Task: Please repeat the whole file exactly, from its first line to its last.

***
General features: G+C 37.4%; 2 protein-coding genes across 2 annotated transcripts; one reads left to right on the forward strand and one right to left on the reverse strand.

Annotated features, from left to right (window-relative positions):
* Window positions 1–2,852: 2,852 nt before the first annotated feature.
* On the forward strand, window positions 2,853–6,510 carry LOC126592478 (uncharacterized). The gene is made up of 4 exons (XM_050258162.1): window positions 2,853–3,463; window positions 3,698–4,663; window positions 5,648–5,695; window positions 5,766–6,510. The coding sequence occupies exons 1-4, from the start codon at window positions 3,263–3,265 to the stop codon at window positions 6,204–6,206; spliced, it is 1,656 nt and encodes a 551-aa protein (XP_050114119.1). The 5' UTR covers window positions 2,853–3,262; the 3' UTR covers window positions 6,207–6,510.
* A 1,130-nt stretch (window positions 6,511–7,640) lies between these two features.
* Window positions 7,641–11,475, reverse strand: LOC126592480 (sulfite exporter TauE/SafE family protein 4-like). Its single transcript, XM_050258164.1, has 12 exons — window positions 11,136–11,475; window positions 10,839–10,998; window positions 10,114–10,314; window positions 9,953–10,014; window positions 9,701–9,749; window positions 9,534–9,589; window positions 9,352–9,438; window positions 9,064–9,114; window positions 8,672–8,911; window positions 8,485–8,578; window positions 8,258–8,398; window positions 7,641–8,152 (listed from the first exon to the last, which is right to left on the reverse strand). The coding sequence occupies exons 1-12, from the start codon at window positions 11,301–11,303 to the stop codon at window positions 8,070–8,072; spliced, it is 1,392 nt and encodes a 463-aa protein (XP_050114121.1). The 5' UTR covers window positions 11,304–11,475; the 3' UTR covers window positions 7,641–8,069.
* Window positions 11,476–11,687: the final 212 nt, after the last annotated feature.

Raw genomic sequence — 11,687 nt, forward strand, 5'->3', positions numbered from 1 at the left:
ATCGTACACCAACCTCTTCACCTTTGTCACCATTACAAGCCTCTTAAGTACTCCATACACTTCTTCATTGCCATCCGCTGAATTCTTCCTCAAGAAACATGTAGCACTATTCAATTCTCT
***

General features: G+C 37.4%; 2 protein-coding genes across 2 annotated transcripts; one reads left to right on the forward strand and one right to left on the reverse strand.

Annotated features, from left to right (window-relative positions):
* Window positions 1–2,852: 2,852 nt before the first annotated feature.
* On the forward strand, window positions 2,853–6,510 carry LOC126592478 (uncharacterized). The gene is made up of 4 exons (XM_050258162.1): window positions 2,853–3,463; window positions 3,698–4,663; window positions 5,648–5,695; window positions 5,766–6,510. The coding sequence occupies exons 1-4, from the start codon at window positions 3,263–3,265 to the stop codon at window positions 6,204–6,206; spliced, it is 1,656 nt and encodes a 551-aa protein (XP_050114119.1). The 5' UTR covers window positions 2,853–3,262; the 3' UTR covers window positions 6,207–6,510.
* A 1,130-nt stretch (window positions 6,511–7,640) lies between these two features.
* Window positions 7,641–11,475, reverse strand: LOC126592480 (sulfite exporter TauE/SafE family protein 4-like). Its single transcript, XM_050258164.1, has 12 exons — window positions 11,136–11,475; window positions 10,839–10,998; window positions 10,114–10,314; window positions 9,953–10,014; window positions 9,701–9,749; window positions 9,534–9,589; window positions 9,352–9,438; window positions 9,064–9,114; window positions 8,672–8,911; window positions 8,485–8,578; window positions 8,258–8,398; window positions 7,641–8,152 (listed from the first exon to the last, which is right to left on the reverse strand). The coding sequence occupies exons 1-12, from the start codon at window positions 11,301–11,303 to the stop codon at window positions 8,070–8,072; spliced, it is 1,392 nt and encodes a 463-aa protein (XP_050114121.1). The 5' UTR covers window positions 11,304–11,475; the 3' UTR covers window positions 7,641–8,069.
* Window positions 11,476–11,687: the final 212 nt, after the last annotated feature.

Raw genomic sequence — 11,687 nt, forward strand, 5'->3', positions numbered from 1 at the left:
ATCGTACACCAACCTCTTCACCTTTGTCACCATTACAAGCCTCTTAAGTACTCCATACACTTCTTCATTGCCATCCGCTGAATTCTTCCTCAAGAAACATGTAGCACTATTCAATTCTCT